All About Sacred Plant And Holy basil 'Tulsi'
Updated: Dec 14, 2020
Tulsi also known as Holy basil and Vrinda, is a sacred plant in Hindu belief. She is regarded as the avatar of Goddess Lakshmi, and thus the consort of the god Vishnu. The offering of its leaves is mandatory in ritualistic worship of Vishnu and his avatars like Krishna and Vithoba. In Hindu vedas, Tulsi is known as Vaishnavi ("belonging to Vishnu"), Vishnu Vallabha ("beloved of Vishnu"), and Haripriya ("beloved of Vishnu"). The Tulsi with green leaves is called Shri-Tulsi ("fortunate Tulsi") as Shri is also a synonym for Goddess Lakshmi. This variety is also known as Rama-Tulsi ("bright Tulsi"), Rama is also one of the principal avatars of Vishnu. The Tulsi with dark green or purple leaves and purple stem is called Shyama-Tulsi or Krishna-Tulsi ("dark Tulsi").
Vaishnavas traditionally use japa malas made from Tulsi stems or roots called Tulsi malas, which are an important symbol of the initiation. Tulsi's great connection with Vaishnavas is communicated with the fact that Vaishnavas are known as "those who bear the tulsi round the neck".
Many Hindus have tulsi plants growing in front of or near their home, often in special pots or a special masonry structure known as Tulsi Vrindavanas this is related to their culture. Traditionally, Tulsi is planted in the center of the central courtyard of Hindu houses. A person who waters and cares for the Tulsi daily is believed to gain moksha (salvation) and the divine grace of Vishnu, even if he does not worship it. Though daily worship is prescribed, Tuesdays and Fridays are considered especially sacred for Tulsi worship. The Tulsi plant is often worshipped twice in a day: in the morning and in the evening, when a lamp or candle is lit near the plant.
Once upon a time, King Vrishadhvaja (a devotee of the god Shiva) banned worship of all other deities except for that of his patron god. An agitated sun god Surya cursed him that he would be abandoned by Lakshmi. Upset, Shiva pursued Surya, who fled, finally seeking shelter with Vishnu. Vishnu said to the deities that years had passed on earth. Vrishadhvaja and also his heir son were dead and his grandchildren—Dharmadhvaja and Kushadhvaja, were now worshiping Lakshmi to gain her favor. Lakshmi rewarded their efforts by being born as their daughters Tulsi to Dharmadhvaja and Vedavati to Kushadhvaja, respectively.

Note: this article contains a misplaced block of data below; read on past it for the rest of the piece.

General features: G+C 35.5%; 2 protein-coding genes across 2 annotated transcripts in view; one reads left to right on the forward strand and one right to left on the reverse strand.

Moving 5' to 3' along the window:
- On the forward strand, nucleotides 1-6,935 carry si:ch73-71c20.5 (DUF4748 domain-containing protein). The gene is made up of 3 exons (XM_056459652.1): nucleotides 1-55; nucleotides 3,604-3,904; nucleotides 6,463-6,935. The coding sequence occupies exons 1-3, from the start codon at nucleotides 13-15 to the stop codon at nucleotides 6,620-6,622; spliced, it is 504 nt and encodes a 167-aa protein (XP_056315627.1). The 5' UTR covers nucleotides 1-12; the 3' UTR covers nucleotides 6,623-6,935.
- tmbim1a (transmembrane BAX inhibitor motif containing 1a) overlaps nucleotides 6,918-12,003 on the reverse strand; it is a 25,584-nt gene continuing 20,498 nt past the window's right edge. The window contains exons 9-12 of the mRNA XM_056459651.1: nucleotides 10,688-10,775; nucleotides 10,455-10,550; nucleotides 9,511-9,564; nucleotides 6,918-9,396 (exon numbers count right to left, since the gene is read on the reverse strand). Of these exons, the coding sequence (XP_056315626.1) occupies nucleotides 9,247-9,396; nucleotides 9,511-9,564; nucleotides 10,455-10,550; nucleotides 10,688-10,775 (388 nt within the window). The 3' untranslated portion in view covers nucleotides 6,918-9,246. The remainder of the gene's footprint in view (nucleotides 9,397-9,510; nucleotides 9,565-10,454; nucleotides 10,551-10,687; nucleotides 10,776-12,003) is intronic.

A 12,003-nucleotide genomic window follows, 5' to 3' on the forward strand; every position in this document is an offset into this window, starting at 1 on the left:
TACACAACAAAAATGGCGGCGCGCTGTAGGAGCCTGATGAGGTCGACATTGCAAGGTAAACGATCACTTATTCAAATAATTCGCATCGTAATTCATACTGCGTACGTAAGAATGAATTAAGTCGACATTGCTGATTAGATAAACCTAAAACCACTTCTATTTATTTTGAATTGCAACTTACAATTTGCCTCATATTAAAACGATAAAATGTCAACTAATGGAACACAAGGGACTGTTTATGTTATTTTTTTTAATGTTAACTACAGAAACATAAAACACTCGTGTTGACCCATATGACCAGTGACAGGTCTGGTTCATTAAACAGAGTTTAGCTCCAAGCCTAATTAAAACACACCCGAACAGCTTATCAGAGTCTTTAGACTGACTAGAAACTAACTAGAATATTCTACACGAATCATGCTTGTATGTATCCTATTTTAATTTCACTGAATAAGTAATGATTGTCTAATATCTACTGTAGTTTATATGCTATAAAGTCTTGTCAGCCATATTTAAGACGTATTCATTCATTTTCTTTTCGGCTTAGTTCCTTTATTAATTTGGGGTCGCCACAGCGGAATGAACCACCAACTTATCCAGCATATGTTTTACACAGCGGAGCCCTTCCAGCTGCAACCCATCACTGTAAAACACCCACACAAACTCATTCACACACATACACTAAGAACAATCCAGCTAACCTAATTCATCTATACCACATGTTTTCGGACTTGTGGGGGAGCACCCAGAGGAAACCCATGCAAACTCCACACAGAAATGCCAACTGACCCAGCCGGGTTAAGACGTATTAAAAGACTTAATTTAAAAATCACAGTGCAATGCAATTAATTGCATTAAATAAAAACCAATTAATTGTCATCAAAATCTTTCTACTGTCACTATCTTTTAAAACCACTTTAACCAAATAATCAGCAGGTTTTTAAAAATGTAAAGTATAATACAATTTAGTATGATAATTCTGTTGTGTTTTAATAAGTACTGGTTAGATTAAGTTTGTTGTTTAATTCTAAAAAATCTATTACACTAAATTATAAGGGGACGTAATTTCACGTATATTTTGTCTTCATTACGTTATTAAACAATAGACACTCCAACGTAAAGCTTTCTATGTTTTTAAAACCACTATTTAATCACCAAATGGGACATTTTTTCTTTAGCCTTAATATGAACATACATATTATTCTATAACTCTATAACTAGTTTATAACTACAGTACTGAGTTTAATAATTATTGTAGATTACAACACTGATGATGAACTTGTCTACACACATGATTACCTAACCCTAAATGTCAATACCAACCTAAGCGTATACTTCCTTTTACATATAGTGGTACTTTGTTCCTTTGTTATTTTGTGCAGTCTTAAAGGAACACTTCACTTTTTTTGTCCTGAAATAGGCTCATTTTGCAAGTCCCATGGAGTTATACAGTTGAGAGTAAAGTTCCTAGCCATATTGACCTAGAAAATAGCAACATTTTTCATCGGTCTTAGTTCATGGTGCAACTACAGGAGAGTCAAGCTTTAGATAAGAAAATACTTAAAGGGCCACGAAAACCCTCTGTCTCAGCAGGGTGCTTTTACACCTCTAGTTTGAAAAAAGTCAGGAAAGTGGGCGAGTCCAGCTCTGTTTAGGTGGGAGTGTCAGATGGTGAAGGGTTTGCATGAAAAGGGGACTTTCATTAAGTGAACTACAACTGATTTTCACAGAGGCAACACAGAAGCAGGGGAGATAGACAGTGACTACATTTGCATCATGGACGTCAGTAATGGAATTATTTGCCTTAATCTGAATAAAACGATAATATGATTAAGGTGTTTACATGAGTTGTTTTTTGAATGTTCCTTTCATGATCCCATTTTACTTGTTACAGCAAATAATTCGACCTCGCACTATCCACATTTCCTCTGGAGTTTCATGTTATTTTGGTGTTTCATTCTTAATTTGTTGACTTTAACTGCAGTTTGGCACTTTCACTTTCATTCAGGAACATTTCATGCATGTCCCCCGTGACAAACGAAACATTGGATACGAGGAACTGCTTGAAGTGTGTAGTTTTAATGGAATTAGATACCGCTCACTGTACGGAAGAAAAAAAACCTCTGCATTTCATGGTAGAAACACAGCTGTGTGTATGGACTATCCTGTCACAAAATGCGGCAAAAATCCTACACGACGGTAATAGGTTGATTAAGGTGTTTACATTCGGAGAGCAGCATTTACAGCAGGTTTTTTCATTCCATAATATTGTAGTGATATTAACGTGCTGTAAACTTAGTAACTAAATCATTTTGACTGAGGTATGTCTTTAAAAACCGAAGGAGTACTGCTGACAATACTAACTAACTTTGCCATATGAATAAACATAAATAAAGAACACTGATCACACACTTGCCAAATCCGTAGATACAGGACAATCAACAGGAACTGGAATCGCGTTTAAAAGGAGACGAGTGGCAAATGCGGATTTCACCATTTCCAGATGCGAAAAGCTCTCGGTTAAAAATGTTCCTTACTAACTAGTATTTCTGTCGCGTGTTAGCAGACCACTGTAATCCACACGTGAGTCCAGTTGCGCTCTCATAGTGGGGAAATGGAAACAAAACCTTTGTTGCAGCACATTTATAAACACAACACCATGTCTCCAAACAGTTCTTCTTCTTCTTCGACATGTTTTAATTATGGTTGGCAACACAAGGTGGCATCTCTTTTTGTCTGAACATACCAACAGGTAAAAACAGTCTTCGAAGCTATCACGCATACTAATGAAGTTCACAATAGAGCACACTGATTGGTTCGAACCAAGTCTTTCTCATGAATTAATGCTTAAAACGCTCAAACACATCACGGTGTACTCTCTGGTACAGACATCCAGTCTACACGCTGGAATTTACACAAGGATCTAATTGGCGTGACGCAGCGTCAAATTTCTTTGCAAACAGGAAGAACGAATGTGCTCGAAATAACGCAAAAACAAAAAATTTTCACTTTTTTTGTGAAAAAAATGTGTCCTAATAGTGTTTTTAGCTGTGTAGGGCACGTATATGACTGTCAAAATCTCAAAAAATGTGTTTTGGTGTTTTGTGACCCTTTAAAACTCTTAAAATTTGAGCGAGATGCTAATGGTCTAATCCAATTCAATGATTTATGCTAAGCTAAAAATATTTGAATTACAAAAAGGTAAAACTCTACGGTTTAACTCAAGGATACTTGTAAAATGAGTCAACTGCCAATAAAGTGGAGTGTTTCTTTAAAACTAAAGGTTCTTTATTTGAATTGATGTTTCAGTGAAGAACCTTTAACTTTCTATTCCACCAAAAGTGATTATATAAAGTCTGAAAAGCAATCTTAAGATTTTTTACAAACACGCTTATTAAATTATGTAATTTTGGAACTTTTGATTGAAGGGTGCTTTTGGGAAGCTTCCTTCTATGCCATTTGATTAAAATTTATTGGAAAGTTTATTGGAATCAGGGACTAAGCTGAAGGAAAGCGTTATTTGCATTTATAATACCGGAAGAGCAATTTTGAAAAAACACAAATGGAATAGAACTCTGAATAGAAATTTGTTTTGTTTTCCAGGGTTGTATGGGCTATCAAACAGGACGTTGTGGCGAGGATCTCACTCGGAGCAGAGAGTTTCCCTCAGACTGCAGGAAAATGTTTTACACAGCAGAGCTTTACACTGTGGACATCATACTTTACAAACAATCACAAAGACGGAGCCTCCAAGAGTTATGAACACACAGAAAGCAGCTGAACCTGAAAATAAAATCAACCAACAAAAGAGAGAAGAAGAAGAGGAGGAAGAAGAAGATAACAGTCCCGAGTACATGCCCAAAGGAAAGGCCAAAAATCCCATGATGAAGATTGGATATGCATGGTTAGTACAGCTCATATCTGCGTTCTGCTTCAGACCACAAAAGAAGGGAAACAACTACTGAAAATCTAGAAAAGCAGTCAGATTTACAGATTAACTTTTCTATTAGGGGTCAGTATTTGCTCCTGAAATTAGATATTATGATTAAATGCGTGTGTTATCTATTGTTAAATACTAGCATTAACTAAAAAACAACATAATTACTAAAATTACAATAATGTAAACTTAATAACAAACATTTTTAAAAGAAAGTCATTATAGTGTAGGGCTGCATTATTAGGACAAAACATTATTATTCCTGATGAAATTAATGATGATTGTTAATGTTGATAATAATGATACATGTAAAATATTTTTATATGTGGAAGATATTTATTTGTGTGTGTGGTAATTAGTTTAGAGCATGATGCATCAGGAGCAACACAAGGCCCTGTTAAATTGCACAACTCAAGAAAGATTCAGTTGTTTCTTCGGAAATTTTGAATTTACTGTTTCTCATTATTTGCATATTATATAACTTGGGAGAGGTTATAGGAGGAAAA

In time, Tulsi gave up all her royal comfort and went to Badrinath to perform penance to gain Vishnu as her husband. The god Brahma was pleased with her penance but told her that she would have to marry the demon Shankhachuda before she could marry Vishnu. Sudama, a part-incarnation of Lord Krishna was born on earth as the demon (Shankhachuda) due to a curse. Shankhachuda, who also pleased Brahma with his penance, was granted the Vishnu-Kavacha (armour of Vishnu) and blessed that as long as his wife's chastity was retained and Vishnu-Kavacha was on his body, no one could slay him. Shankhachuda and Tulsi were soon married.
Shankhachuda was filled with pride and terrorized the beings of the universe. To rescue the universe, Shiva challenged Shankhachuda to war, while Vishnu went to Tulsi to break her chastity. Vishnu assumed the form of Shankhachuda and compelled Tulsi to have coitus. With her chastity broken, Shankhachuda was killed and Sudama was freed of his curse. In middle of their lovemaking, Tulsi recognized the impersonator. Vishnu appeared in his true form and urged Tulsi to abandon her earthly body and return to his celestial abode as Lakshmi, his wife. Tulsi's mortal remains decayed and became the Gandaki River, while her hair transformed into the sacred Tulsi plant.
A variant of the legend replaces Shankhachuda with Jalandhara and the name Tulsi with Vrinda (a synonym of the Tulsi plant). It concentrates on the tale of Vishnu destroying Vrinda's chastity to lead to the death of Jalandhara by Shiva. In this legend, Tulsi is distinct from Lakshmi. The legend ends with Vrinda cursing Vishnu to become a stone, turning him the Shaligram stone (which are found only in the Kali Gandaki River of Nepal) and God Vishnu transforming Vrinda into the Tulsi plant. She gain the status of a goddess named Tulsi, while his earthly form is the Tulsi plant.
Just as Tulsi respect is rewarding, her contempt attracts the wrath of Vishnu. Precautions are taken to avoid this. It is taboo to urinate, excrete or throw waste water near the plant. Uprooting and cutting branches of the plant is prohibited. When the plant withers, the dry plant is immersed in a water body with due religious rites as is the custom for broken divine images, which are unworthy for worship. Though Tulsi leaves are necessary for Hindu worship, there are strict rules for it. A prayer of forgiveness may also be offered to Tulsi before the act.
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